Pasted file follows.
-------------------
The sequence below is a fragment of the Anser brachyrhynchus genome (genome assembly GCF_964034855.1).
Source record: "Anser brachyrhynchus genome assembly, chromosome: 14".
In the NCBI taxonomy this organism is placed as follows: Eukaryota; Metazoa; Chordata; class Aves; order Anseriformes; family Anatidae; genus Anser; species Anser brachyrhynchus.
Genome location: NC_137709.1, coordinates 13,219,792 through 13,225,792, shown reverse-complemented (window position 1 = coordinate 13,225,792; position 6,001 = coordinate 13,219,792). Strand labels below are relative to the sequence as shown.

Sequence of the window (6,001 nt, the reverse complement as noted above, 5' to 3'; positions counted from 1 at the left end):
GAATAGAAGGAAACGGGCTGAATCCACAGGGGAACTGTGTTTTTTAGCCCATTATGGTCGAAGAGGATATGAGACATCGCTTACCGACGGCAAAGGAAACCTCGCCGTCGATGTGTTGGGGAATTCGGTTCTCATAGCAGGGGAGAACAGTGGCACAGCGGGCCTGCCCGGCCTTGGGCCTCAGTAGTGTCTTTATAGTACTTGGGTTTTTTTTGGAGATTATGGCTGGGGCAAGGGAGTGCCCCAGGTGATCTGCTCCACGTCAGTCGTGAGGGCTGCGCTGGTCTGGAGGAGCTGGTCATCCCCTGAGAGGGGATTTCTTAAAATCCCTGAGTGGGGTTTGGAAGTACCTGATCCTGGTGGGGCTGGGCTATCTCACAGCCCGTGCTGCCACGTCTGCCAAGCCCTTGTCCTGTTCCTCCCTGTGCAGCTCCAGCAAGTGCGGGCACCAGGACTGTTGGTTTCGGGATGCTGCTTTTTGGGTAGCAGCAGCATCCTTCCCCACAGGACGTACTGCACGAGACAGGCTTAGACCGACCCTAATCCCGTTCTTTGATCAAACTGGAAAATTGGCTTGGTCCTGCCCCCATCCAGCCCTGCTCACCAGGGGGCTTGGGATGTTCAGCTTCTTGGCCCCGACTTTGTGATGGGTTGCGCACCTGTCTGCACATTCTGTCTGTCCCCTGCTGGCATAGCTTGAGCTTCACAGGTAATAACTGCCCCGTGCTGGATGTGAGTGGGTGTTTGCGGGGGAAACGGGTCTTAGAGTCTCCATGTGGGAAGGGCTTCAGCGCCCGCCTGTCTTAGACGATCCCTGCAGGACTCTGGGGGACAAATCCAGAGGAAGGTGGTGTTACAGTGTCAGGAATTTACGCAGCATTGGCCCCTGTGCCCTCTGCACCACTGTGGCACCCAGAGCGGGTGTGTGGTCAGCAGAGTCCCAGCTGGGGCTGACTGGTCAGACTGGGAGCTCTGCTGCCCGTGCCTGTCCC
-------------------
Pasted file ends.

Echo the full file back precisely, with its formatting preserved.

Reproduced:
The sequence below is a fragment of the Anser brachyrhynchus genome (genome assembly GCF_964034855.1).
Source record: "Anser brachyrhynchus genome assembly, chromosome: 14".
In the NCBI taxonomy this organism is placed as follows: Eukaryota; Metazoa; Chordata; class Aves; order Anseriformes; family Anatidae; genus Anser; species Anser brachyrhynchus.
Genome location: NC_137709.1, coordinates 13,219,792 through 13,225,792, shown reverse-complemented (window position 1 = coordinate 13,225,792; position 6,001 = coordinate 13,219,792). Strand labels below are relative to the sequence as shown.

Sequence of the window (6,001 nt, the reverse complement as noted above, 5' to 3'; positions counted from 1 at the left end):
GAATAGAAGGAAACGGGCTGAATCCACAGGGGAACTGTGTTTTTTAGCCCATTATGGTCGAAGAGGATATGAGACATCGCTTACCGACGGCAAAGGAAACCTCGCCGTCGATGTGTTGGGGAATTCGGTTCTCATAGCAGGGGAGAACAGTGGCACAGCGGGCCTGCCCGGCCTTGGGCCTCAGTAGTGTCTTTATAGTACTTGGGTTTTTTTTGGAGATTATGGCTGGGGCAAGGGAGTGCCCCAGGTGATCTGCTCCACGTCAGTCGTGAGGGCTGCGCTGGTCTGGAGGAGCTGGTCATCCCCTGAGAGGGGATTTCTTAAAATCCCTGAGTGGGGTTTGGAAGTACCTGATCCTGGTGGGGCTGGGCTATCTCACAGCCCGTGCTGCCACGTCTGCCAAGCCCTTGTCCTGTTCCTCCCTGTGCAGCTCCAGCAAGTGCGGGCACCAGGACTGTTGGTTTCGGGATGCTGCTTTTTGGGTAGCAGCAGCATCCTTCCCCACAGGACGTACTGCACGAGACAGGCTTAGACCGACCCTAATCCCGTTCTTTGATCAAACTGGAAAATTGGCTTGGTCCTGCCCCCATCCAGCCCTGCTCACCAGGGGGCTTGGGATGTTCAGCTTCTTGGCCCCGACTTTGTGATGGGTTGCGCACCTGTCTGCACATTCTGTCTGTCCCCTGCTGGCATAGCTTGAGCTTCACAGGTAATAACTGCCCCGTGCTGGATGTGAGTGGGTGTTTGCGGGGGAAACGGGTCTTAGAGTCTCCATGTGGGAAGGGCTTCAGCGCCCGCCTGTCTTAGACGATCCCTGCAGGACTCTGGGGGACAAATCCAGAGGAAGGTGGTGTTACAGTGTCAGGAATTTACGCAGCATTGGCCCCTGTGCCCTCTGCACCACTGTGGCACCCAGAGCGGGTGTGTGGTCAGCAGAGTCCCAGCTGGGGCTGACTGGTCAGACTGGGAGCTCTGCTGCCCGTGCCTGTCCC